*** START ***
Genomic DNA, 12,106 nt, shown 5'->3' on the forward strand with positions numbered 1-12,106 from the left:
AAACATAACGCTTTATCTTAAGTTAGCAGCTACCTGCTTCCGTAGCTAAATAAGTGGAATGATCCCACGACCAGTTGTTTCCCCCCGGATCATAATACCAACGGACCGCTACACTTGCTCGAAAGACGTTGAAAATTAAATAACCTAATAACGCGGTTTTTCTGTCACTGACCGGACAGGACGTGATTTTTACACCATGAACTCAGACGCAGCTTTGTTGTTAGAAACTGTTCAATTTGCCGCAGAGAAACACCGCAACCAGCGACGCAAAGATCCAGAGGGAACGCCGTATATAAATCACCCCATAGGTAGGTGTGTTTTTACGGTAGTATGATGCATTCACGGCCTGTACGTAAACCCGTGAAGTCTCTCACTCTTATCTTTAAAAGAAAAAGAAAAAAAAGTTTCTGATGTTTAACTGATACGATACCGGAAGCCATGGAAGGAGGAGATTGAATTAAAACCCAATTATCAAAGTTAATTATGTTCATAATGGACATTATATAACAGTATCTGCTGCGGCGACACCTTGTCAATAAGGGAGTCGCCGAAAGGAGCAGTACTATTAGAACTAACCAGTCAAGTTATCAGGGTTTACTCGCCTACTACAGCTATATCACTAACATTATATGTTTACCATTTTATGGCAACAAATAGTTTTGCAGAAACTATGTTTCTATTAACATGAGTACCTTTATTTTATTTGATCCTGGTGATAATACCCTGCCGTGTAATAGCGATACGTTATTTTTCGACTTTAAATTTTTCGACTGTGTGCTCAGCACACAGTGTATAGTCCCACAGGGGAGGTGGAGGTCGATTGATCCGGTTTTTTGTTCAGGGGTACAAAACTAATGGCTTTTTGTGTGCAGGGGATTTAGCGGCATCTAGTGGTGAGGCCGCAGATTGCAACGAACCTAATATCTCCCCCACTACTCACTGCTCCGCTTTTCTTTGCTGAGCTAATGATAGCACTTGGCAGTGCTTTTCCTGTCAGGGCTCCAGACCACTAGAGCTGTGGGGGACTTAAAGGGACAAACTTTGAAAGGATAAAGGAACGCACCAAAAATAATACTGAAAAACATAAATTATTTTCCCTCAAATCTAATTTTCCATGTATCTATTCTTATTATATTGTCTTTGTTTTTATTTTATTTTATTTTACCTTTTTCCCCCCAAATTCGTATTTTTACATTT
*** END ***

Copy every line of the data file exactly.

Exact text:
Genomic DNA, 12,106 nt, shown 5'->3' on the forward strand with positions numbered 1-12,106 from the left:
AAACATAACGCTTTATCTTAAGTTAGCAGCTACCTGCTTCCGTAGCTAAATAAGTGGAATGATCCCACGACCAGTTGTTTCCCCCCGGATCATAATACCAACGGACCGCTACACTTGCTCGAAAGACGTTGAAAATTAAATAACCTAATAACGCGGTTTTTCTGTCACTGACCGGACAGGACGTGATTTTTACACCATGAACTCAGACGCAGCTTTGTTGTTAGAAACTGTTCAATTTGCCGCAGAGAAACACCGCAACCAGCGACGCAAAGATCCAGAGGGAACGCCGTATATAAATCACCCCATAGGTAGGTGTGTTTTTACGGTAGTATGATGCATTCACGGCCTGTACGTAAACCCGTGAAGTCTCTCACTCTTATCTTTAAAAGAAAAAGAAAAAAAAGTTTCTGATGTTTAACTGATACGATACCGGAAGCCATGGAAGGAGGAGATTGAATTAAAACCCAATTATCAAAGTTAATTATGTTCATAATGGACATTATATAACAGTATCTGCTGCGGCGACACCTTGTCAATAAGGGAGTCGCCGAAAGGAGCAGTACTATTAGAACTAACCAGTCAAGTTATCAGGGTTTACTCGCCTACTACAGCTATATCACTAACATTATATGTTTACCATTTTATGGCAACAAATAGTTTTGCAGAAACTATGTTTCTATTAACATGAGTACCTTTATTTTATTTGATCCTGGTGATAATACCCTGCCGTGTAATAGCGATACGTTATTTTTCGACTTTAAATTTTTCGACTGTGTGCTCAGCACACAGTGTATAGTCCCACAGGGGAGGTGGAGGTCGATTGATCCGGTTTTTTGTTCAGGGGTACAAAACTAATGGCTTTTTGTGTGCAGGGGATTTAGCGGCATCTAGTGGTGAGGCCGCAGATTGCAACGAACCTAATATCTCCCCCACTACTCACTGCTCCGCTTTTCTTTGCTGAGCTAATGATAGCACTTGGCAGTGCTTTTCCTGTCAGGGCTCCAGACCACTAGAGCTGTGGGGGACTTAAAGGGACAAACTTTGAAAGGATAAAGGAACGCACCAAAAATAATACTGAAAAACATAAATTATTTTCCCTCAAATCTAATTTTCCATGTATCTATTCTTATTATATTGTCTTTGTTTTTATTTTATTTTATTTTACCTTTTTCCCCCCAAATTCGTATTTTTACATTT